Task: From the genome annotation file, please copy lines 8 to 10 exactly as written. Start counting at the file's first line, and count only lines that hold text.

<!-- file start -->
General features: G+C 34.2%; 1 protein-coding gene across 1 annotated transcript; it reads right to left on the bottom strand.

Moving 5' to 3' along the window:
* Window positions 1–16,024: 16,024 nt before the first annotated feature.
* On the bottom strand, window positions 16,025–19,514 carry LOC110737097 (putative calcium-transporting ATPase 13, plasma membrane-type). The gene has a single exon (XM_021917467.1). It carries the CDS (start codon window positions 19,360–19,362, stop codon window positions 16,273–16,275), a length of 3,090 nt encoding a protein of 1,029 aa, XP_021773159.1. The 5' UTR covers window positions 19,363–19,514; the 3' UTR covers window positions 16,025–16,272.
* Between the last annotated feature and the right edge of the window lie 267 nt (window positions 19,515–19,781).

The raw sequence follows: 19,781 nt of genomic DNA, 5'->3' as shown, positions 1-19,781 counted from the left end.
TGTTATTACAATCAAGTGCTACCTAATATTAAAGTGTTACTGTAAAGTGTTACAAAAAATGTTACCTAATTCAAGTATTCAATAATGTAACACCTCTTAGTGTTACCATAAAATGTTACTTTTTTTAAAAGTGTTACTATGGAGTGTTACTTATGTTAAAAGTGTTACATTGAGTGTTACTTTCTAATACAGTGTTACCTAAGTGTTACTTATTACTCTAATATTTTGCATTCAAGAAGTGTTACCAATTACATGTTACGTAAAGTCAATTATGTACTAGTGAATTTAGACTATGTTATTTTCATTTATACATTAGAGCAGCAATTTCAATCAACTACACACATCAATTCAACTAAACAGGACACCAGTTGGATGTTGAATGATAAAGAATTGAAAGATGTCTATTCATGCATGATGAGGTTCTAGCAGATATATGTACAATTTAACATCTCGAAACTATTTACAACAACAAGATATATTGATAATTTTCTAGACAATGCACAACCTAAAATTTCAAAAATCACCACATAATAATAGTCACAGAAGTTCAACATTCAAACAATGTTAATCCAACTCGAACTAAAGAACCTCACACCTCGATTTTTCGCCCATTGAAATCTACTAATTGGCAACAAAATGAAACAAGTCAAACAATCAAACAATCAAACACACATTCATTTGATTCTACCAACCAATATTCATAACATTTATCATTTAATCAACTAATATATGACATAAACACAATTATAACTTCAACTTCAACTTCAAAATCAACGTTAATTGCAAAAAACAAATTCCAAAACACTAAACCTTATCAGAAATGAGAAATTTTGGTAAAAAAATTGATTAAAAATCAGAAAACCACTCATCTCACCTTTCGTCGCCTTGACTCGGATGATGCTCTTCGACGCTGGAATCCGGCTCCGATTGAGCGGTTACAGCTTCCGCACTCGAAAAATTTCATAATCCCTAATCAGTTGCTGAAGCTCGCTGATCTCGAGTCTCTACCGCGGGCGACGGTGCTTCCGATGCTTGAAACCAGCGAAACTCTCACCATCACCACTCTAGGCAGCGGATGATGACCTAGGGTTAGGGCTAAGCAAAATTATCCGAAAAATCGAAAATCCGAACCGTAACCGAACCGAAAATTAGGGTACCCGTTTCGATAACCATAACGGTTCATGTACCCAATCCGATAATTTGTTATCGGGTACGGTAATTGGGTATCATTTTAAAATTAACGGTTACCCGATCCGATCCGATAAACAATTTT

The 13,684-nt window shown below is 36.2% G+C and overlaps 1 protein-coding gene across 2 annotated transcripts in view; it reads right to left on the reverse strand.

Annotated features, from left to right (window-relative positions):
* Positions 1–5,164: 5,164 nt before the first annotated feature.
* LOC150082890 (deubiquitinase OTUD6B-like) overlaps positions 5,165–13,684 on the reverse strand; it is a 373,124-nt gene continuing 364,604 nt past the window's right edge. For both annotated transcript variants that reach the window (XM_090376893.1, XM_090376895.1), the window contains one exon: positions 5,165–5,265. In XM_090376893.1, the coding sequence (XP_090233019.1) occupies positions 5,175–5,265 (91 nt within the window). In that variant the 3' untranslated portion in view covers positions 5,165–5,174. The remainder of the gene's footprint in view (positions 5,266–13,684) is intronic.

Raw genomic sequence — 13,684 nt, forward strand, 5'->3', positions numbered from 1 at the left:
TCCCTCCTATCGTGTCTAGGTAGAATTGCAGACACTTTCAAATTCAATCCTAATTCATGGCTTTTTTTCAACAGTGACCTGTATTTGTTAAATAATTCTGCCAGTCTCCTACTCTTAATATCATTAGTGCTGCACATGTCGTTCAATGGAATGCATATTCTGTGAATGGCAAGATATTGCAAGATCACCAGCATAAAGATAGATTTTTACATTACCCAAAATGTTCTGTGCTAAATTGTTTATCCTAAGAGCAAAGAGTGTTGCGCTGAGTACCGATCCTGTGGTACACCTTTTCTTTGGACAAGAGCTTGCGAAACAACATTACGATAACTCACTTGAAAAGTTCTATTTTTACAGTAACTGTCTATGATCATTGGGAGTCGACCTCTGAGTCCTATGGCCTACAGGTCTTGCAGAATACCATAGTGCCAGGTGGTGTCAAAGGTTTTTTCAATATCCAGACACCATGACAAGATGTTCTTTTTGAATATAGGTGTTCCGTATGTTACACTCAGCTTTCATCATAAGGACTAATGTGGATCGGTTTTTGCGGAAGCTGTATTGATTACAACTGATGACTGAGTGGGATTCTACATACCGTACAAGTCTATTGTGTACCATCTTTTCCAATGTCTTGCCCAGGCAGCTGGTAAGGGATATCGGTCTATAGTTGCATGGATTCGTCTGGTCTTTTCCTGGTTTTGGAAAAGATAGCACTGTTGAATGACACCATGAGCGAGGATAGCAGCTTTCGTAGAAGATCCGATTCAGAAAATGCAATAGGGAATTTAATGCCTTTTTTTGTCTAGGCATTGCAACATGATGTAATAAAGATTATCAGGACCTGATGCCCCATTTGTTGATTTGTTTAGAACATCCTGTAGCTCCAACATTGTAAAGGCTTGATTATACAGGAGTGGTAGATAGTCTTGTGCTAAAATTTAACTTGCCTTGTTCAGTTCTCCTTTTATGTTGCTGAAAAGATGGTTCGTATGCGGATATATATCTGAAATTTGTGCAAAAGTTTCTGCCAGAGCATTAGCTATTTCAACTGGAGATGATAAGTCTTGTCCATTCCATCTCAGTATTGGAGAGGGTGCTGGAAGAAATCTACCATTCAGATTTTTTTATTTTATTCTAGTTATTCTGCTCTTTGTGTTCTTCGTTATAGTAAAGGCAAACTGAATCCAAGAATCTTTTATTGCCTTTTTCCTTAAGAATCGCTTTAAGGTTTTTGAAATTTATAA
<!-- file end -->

The 13,684-nt window shown below is 36.2% G+C and overlaps 1 protein-coding gene across 2 annotated transcripts in view; it reads right to left on the reverse strand.

Annotated features, from left to right (window-relative positions):
* Positions 1–5,164: 5,164 nt before the first annotated feature.